What's next for the Astrodome?

February 26, 2009 6:02:01 PM PST
It was once called the Eighth Wonder of the World. It was a place where generations of Houstonians watched baseball games or attended rodeo events. Now the Astrodome sits empty. [SIGN UP: Get headlines and breaking news sent to you]

Most Houstonians seem to agree that they'd like to keep the Astrodome but finding the right fit has been nearly impossible. The Astrodome isn't even deemed safe enough for rodeo activities, but county leaders say an answer will be found sometime this year.

With rodeo season in full swing, the icon within Reliant Park sits silent. Once home to baseball games, livestock shows and long list of memorable events, the Astrodome today isn't even safe to occupy. So can it be saved?

"Any building that's standing empty and not being used is endangered. We don't think this will go away overnight," said Dave Bush of The Greater Houston Preservation Alliance.

Preservation activists are optimistic even if the latest fire marshal inspection shows some major problems including fire alarms and sprinkler systems out of service. Electrical hazards throughout the building, lack of working exit signs.

It will cost millions of dollars just to make the dome safe enough for people, but the larger question is just how long will the dome's future remain in limbo.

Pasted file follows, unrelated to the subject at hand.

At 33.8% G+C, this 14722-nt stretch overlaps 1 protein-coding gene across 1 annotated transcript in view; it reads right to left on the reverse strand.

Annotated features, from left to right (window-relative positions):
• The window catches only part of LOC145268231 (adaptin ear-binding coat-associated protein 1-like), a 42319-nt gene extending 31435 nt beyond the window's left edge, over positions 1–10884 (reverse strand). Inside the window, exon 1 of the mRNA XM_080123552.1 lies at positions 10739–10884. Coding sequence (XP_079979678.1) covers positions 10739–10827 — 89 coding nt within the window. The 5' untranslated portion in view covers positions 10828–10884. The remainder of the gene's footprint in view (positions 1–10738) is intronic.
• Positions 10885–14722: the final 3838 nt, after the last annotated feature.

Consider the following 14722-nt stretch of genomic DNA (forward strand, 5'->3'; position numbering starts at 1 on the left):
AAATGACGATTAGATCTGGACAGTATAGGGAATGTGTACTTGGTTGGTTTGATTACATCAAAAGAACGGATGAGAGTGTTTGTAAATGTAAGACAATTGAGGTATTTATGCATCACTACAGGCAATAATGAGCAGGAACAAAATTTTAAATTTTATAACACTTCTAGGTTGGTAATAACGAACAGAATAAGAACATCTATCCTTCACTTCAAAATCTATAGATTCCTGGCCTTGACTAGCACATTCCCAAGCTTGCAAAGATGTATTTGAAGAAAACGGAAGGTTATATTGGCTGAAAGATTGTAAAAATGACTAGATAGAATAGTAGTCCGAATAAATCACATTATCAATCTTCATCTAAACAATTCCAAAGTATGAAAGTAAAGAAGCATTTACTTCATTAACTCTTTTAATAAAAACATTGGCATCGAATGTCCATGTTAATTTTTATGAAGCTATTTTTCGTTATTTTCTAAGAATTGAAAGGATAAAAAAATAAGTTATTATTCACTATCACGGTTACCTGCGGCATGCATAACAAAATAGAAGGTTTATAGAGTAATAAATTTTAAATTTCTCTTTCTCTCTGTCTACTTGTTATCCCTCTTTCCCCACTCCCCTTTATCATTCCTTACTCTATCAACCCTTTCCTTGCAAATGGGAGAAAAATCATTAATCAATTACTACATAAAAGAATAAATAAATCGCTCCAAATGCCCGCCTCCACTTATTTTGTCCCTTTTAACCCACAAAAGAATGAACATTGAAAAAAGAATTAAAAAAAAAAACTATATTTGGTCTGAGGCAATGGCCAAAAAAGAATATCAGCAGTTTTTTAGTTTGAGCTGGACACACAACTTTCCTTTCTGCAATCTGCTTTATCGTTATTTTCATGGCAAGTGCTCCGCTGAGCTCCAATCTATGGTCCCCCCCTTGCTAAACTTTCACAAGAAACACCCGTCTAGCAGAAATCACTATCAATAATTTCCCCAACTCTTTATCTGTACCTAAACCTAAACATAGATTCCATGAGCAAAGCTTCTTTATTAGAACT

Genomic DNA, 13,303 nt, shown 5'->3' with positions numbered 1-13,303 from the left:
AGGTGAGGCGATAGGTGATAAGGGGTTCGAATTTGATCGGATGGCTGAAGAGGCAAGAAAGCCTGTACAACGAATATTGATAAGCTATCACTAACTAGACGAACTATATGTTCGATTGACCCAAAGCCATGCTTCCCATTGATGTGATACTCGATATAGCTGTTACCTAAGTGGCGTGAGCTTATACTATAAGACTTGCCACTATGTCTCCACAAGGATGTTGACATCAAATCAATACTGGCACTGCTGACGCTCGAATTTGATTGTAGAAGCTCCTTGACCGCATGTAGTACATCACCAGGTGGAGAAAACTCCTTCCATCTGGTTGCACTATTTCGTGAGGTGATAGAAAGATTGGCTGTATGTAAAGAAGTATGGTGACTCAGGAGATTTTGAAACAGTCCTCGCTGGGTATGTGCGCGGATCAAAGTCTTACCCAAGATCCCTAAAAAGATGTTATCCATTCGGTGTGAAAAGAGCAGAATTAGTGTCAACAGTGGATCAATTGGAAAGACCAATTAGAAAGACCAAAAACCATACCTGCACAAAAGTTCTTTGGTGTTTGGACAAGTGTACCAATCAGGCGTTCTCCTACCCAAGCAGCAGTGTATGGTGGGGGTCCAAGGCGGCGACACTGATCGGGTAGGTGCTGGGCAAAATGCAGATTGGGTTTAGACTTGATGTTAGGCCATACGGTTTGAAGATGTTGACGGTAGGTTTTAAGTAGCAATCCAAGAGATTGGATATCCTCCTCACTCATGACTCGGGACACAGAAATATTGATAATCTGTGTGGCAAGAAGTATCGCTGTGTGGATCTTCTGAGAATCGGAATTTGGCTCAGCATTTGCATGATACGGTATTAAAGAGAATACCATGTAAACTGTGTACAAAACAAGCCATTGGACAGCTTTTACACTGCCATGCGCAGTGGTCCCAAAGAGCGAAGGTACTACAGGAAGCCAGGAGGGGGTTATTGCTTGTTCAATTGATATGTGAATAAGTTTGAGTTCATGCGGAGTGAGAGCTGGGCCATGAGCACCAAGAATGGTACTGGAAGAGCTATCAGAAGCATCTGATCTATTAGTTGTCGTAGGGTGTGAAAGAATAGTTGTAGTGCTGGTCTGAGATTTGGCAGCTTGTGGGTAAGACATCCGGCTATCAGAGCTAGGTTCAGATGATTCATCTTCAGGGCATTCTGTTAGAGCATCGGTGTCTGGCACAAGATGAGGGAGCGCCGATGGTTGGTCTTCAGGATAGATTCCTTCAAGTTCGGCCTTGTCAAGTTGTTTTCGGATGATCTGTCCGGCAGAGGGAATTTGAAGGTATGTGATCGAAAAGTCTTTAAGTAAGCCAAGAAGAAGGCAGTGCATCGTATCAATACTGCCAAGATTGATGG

"I think this is the year that we're going to have to make a real decision. Are we going to go this hotel route or are we going to look for something new? We're going to have to force the issue," said Harris County Judge Ed Emmett.

In a low key office space at the Houston Technology Center, Elise Hendrix and her Astrodome Studios partners believe they have the right solution. The group said they're a few weeks away from presenting to the county a formal plan to redevelop the dome into one of the largest movie production studios in the country.

"This could be very well be the next economic boom to Houston and Texas. We're not oil, not gas, we're not anything that depends on that," said Hendrix.

Hendrix said the studio project will be privately funded and cost less than $100 million, but the county has heard lofty Astrodome dreams before. They just hope someone will have the cash to back up their idea.

"We just got to find something to do with it," said Judge Emmett.

The county has made some repairs to the Astrodome including installing a working fire alarm system. However, county leaders do say they don't want to dump a lot of money on the dome until a decision is made on what to do with it.

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